Eating Expired Bread: Is It Safe? Let’s Find Out!
One of the universal experiences we all share is going to make yourself a sandwich and then discovering that your bread is already expired. Obviously, it feels bad to toss the remaining loaf in the trash, especially if you didn’t eat much of it. But you don’t really have much of a choice…or do you?
Over the years, many have wondered whether it’s safe to eat expired bread, especially if it’s just a day or two after the expiration date. Some people swear by doing this and others swear nomming on expired bread will land you at the doctor’s office.
That’s why we decided to get to the bottom of things. How dangerous is eating expired bread? What can you do to protect yourself, and how can you make the bread last longer? Keep reading to discover the answers!
How long does it take bread to expire?
One of the most confusing things about bread is exactly how long it takes to expire in the first place. Most people simply keep the bread in their pantry, and according to Healthline, bread stored in such a way is likely to have a shelf life of anywhere between three to seven days after you bring it home.
Generally, the amount of preservatives inside the bread dictates whether it will expire sooner or later, with preservatives helping the bread in question to last longer. You can always try to buy bread with a later expiration date, though many consumers don’t understand how that date relates to when their food will actually expire.
Confusion about expiration dates
Strictly speaking, “expiration date” is something of a misnomer. When you look at the package your bread comes in, there will be a helpful date provided by the manufacturer. But instead of saying “expiration date,” it is a “best if used by” date.
And the companies making your bread mean that quite literally: they have calculated the last day that they believe the bread will have optimum flavor and texture. As most broke college students soon figure out, it’s usually safe to eat this bread shortly after that date…it just won’t taste as good as it once did. However, you should never eat bread or any other food if there are any signs that it is spoiled.
Recognizing the signs of spoilage
Fortunately, the most common sign that your bread has spoiled is very easy to spot. The most typical sign of spoilage on bread is mold, and it’s easy to spot dark mold against light bread. And as time goes by, any given loaf of bread becomes the perfect breeding ground for mold.
Why is that? Mold requires moisture to grow, and all bread contains moisture (this is why the interior of the bag is sometimes a bit damp). Mold also requires room temperature to really thrive, which is why a loaf of bread in your pantry is just a mold outbreak waiting to happen.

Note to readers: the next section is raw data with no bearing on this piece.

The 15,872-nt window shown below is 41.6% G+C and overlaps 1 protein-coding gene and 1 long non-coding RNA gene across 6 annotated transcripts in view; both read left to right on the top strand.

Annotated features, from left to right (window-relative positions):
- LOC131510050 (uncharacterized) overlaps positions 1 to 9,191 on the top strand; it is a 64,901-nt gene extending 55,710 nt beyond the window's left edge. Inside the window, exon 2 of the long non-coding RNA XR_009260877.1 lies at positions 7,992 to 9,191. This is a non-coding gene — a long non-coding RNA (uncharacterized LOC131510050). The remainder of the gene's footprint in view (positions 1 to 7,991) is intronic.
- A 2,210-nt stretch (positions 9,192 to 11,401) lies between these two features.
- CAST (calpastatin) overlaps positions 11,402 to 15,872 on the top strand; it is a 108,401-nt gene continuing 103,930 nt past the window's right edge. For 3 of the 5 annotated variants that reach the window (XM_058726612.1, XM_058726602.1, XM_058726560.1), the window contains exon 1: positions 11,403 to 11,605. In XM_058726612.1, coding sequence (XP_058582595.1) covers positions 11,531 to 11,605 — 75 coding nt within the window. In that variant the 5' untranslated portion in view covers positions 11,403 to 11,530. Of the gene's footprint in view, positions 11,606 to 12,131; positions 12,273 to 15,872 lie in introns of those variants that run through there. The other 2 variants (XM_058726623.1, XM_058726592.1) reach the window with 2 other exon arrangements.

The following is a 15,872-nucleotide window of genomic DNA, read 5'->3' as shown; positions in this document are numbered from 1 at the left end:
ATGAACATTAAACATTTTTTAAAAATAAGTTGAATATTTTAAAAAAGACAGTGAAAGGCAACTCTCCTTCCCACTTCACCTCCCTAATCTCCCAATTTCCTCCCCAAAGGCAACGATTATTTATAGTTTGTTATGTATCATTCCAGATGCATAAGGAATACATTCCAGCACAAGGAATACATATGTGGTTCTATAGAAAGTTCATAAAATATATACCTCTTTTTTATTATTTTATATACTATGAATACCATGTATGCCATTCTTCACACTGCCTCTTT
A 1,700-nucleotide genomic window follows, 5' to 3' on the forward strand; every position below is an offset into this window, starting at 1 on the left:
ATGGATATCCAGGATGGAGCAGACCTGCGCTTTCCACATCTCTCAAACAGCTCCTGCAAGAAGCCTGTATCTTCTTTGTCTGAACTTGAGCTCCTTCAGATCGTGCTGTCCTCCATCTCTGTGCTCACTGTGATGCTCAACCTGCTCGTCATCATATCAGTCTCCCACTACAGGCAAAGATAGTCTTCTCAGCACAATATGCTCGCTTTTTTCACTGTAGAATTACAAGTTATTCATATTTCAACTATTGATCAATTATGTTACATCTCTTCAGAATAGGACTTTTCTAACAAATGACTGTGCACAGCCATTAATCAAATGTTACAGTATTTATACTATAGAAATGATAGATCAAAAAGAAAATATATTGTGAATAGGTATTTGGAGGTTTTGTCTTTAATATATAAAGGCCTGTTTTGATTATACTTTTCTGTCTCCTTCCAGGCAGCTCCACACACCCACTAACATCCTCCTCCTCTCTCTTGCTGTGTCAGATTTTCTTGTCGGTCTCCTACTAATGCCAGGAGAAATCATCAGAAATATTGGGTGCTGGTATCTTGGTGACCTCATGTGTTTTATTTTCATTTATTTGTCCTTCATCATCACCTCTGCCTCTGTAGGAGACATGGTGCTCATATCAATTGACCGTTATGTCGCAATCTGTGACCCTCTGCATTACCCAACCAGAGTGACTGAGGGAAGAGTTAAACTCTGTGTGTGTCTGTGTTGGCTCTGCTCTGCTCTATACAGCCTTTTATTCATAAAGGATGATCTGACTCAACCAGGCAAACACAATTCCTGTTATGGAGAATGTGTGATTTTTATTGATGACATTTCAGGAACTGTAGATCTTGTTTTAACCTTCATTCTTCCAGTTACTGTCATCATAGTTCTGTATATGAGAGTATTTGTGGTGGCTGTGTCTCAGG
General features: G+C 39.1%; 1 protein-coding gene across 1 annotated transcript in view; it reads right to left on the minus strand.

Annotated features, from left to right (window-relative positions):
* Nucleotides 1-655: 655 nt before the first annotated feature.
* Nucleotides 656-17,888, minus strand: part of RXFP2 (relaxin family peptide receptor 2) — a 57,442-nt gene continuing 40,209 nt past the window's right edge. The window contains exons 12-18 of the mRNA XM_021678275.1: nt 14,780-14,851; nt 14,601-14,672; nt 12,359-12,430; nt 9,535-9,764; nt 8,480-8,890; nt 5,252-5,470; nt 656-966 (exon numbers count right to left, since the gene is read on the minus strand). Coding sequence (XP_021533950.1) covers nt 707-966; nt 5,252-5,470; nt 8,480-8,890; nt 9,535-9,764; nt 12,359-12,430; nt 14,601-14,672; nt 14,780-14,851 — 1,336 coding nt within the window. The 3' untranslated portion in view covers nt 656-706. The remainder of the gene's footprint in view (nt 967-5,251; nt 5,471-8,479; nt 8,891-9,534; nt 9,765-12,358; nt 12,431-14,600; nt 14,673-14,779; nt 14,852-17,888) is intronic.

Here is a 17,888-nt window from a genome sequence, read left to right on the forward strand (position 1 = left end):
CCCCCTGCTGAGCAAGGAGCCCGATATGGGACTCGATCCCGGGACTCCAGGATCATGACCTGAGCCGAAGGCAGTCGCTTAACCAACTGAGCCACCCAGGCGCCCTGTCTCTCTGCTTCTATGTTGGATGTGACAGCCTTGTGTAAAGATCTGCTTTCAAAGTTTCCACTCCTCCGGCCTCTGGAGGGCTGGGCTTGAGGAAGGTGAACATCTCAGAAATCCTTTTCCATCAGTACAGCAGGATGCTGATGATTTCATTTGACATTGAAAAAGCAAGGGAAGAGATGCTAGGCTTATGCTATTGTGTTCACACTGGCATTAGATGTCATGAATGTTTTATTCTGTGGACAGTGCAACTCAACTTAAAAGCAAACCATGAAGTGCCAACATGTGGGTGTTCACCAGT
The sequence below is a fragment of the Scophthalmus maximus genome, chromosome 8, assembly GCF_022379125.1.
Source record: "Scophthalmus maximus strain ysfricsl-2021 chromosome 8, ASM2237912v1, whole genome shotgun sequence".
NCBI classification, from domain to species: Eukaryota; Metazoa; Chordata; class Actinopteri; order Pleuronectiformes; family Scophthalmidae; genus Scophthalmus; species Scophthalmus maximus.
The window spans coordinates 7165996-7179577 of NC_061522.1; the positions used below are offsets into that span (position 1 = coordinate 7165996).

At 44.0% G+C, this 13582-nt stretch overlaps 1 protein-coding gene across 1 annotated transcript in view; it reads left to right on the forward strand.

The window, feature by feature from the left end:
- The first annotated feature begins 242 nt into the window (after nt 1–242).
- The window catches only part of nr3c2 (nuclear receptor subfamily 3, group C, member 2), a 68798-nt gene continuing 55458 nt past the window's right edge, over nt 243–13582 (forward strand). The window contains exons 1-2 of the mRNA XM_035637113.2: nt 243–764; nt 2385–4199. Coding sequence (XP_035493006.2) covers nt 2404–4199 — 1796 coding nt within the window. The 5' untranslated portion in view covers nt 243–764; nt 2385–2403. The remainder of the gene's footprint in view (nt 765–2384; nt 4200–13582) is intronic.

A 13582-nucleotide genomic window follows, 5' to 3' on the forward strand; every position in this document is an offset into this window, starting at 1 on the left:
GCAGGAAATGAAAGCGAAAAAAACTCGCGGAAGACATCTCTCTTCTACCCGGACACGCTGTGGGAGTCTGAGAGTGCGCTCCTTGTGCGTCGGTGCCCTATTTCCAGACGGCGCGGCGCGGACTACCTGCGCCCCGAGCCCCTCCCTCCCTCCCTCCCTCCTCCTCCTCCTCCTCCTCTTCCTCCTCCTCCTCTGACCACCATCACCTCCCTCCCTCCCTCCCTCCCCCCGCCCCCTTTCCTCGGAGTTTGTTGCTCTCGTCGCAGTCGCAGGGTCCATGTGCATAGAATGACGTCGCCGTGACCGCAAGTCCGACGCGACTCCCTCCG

Understanding the dangers of eating spoiled food
Chances are that you know at least one person that cuts the mold off their bread and continues to eat it. However, it’s vitally important that you throw the entire loaf out at the first sign of mold.
As Healthline points out, it’s impossible to know what kind of mold is on your bread, and it’s best to assume the bread may be dangerous to eat. The moldy bread may be full of invisible mycotoxins that are invisible and can cause digestive problems and a wide range of other health issues. And if you happen to be allergic to mold, then even breathing it in can cause painful asthma.
What bread is going to last longer than other bread?
Earlier, we noted how the shelf life of bread typically ranges from three days to one week. The reason for that is that some bread lasts longer than other bread (and vice versa). With that in mind, which bread is likely to last longer once you bring it home?
As Insider points out, the bread that lasts the longest are ones that have a high level of fat content. Therefore, loaves containing either eggs or butter are going to last longer than those made with all-purpose flour. You can also buy bread made with almond flour, though if you really want your loaves to last, you need to invest in better bread storage.
Storage solutions can help lengthen the life of your loaf
We noted before that mold needs a certain level of heat in order to thrive. This is why just sticking bread in a room-temperature pantry is a bad idea, and it’s even worse to store bread on top of the fridge where it will stay warm all the time.
Instead, you need to invest in a bread box to help keep your fresh loaves cooler. Alternatively, glass containers may do a similar job. Finally, consider storing loaves in the freezer…when done right, the average loaf can last for up to three months, making this a great alternative to constantly having to throw out unused bread.